Market predictions and investment resolutions for 2021
Happy New Year! No one wants a year in review for 2020, but here is what I learned from the past year: History may not repeat itself, but it sure does rhyme. What we learned from 2020 is a repeat of the lesson we learned from the global financial crisis (GFC): Central banks are very powerful. They can’t cure viruses and they can’t create jobs, but they can boost confidence and move markets — a lot. That is the big similarity 2020 had with 2009: Central bank intervention mattered, especially by benefiting risk assets.
When I think of the New Year, I think of predictions and resolutions. And so today, I provide you with a little of both.
My New Year’s predictions
1. US-China relations may get warmer. There seem to be two factions emerging among Biden loyalists: “reformists” who want to push China aggressively on key issues and check its power, and “restorationists” who want to restore US-China relations to where they were in the Obama administration. I believe Biden will do what he typically does: land somewhere in the middle. I don’t expect US-China relations to return to what they were pre-Trump. However, I do expect the relationship between the two countries to improve and normalize. In particular, I expect more predictability and less volatility. While Biden may not unwind tariffs immediately, I do expect him to unwind the Trump administration tariffs after a “study” of their impact (which has obviously been negative for parts of the US economy, especially agriculture). The Biden administration will likely be aggressive on specific issues with China and pursue those issues multilaterally — but I expect that to occur within the context of a broader US-Sino relationship that is more cordial because the fortunes of many US businesses are tied to China. The Chinese economy is on pace to soon overtake that of the US, with the timeline expedited due to COVID, which gives China growing leverage. In fact, the Centre for Economics and Business Research recently released its forecast that China will overtake the United States by 2028 as the world’s largest economy, which is five years earlier than previously estimated due to the two countries’ very different recoveries from the pandemic.1 In addition, China has already begun to signal that it would like improved relations with the US. China’s Foreign Minister Wang Yi said in a recent interview with the South China Morning Post that both the US and China have been negatively impacted by the deterioration in their relationship over the past several years, and that US-China relations have come to a “new crossroads” with a “new window of hope” opening.2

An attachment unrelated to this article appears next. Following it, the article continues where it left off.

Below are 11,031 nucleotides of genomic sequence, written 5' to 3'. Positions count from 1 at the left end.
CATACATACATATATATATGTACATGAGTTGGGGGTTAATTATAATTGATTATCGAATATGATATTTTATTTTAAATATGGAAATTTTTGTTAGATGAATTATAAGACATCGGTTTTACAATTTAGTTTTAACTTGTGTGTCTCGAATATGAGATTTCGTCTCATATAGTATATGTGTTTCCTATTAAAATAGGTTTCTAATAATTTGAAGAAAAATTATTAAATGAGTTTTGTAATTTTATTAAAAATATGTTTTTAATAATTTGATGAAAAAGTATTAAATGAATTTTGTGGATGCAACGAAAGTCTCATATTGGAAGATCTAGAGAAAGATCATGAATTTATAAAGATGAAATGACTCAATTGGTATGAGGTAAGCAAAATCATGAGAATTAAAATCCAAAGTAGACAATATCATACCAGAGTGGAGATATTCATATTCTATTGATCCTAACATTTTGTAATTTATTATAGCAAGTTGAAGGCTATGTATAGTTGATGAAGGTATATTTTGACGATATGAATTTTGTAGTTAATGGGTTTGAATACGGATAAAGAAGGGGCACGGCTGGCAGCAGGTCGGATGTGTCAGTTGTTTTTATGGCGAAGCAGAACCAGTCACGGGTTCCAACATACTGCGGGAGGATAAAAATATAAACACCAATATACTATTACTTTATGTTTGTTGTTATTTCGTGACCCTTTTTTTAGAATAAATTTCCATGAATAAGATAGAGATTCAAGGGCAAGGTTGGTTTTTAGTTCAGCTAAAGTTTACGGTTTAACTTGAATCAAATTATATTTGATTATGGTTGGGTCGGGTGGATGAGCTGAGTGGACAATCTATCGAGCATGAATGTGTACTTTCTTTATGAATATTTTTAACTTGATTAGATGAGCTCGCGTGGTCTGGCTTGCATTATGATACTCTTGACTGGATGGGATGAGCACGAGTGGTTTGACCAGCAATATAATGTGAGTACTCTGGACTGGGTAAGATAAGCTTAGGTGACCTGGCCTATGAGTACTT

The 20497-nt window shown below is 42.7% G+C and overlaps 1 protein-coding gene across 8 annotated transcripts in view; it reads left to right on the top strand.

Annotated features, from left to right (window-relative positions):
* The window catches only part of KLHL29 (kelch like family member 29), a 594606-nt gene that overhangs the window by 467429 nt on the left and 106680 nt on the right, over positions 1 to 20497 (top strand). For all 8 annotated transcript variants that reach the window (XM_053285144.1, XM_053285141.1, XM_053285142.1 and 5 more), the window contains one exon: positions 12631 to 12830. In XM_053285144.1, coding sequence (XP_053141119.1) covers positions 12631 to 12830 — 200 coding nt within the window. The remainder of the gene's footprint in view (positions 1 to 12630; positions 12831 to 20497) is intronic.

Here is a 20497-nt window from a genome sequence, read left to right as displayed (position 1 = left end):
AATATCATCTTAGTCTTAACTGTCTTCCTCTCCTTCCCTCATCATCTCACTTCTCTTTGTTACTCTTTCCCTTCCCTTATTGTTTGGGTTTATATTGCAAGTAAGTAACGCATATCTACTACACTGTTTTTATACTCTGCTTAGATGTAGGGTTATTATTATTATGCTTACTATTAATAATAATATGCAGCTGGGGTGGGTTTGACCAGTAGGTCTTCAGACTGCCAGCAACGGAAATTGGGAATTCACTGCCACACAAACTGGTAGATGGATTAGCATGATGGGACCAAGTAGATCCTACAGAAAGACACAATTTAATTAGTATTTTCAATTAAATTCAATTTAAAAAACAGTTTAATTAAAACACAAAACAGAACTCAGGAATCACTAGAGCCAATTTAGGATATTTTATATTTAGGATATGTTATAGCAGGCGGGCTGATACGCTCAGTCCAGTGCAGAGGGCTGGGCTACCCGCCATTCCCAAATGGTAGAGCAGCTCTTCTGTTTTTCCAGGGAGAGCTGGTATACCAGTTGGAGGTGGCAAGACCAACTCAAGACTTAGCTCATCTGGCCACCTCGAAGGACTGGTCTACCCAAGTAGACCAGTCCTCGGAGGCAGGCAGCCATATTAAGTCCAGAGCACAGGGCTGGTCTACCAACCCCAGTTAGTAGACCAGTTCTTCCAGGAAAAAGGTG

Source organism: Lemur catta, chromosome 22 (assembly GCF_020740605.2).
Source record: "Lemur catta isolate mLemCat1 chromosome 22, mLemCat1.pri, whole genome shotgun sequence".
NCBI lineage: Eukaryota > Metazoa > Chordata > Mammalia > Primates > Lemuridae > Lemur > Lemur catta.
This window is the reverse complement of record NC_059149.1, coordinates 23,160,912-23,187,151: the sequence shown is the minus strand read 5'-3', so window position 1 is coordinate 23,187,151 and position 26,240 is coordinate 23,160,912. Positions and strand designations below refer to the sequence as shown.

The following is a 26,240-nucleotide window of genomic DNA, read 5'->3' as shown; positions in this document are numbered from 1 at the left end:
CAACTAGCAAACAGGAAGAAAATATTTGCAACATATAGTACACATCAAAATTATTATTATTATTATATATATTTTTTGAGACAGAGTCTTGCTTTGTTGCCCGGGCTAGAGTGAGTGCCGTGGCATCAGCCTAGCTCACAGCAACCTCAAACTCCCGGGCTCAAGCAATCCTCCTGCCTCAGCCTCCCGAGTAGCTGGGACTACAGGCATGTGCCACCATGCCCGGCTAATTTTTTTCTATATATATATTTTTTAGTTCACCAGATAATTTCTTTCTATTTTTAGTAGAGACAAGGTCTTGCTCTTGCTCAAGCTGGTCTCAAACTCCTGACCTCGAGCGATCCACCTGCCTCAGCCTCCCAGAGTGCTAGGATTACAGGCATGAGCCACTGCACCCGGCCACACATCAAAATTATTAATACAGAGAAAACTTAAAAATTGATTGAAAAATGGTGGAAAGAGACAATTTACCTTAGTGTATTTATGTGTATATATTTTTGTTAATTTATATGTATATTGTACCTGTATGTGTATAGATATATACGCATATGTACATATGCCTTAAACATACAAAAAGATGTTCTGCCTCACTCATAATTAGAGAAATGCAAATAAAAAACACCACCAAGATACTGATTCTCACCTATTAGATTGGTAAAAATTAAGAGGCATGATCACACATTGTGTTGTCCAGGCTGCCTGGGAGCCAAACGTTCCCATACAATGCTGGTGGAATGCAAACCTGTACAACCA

2. Developed countries may have a better recovery than they did post-GFC. As COVID-19 vaccines are broadly distributed, I expect the economic recovery to be far more robust and inclusive than the economic recovery coming out of the global financial crisis. I believe the services industry will rebound with greater intensity, benefiting many lower income workers. That doesn’t mean that there won’t be more glitches in distribution — I fully expect there to be. And there will likely be more pandemic-related headwinds, such as the development of worse strains of the virus. However, once a substantial portion of the population is inoculated, I expect the economic recovery to be powerful.
3. Oil may rise. Given my expectation for a strong economic recovery in 2021 as vaccines are distributed, I also expect demand for oil to increase significantly. I believe this will lead to a substantial increase in the price of West Texas Intermediate crude oil — even if we see a ramp up in oil production.
4. Bitcoin may fall. I know there is a lot of excitement over Bitcoin, but it’s starting to feel a bit like Tulipmania. Bitcoin rose more than 300% in 2020, with much of the gains made in the last few months of the year.3 I continue to believe gold is a far better choice for diversification into “hard assets” and as a hedge against geopolitical risk. Bitcoin might continue to run for a while this year, but I expect it to be volatile and to ultimately disappoint, as it has in the past after strong rallies.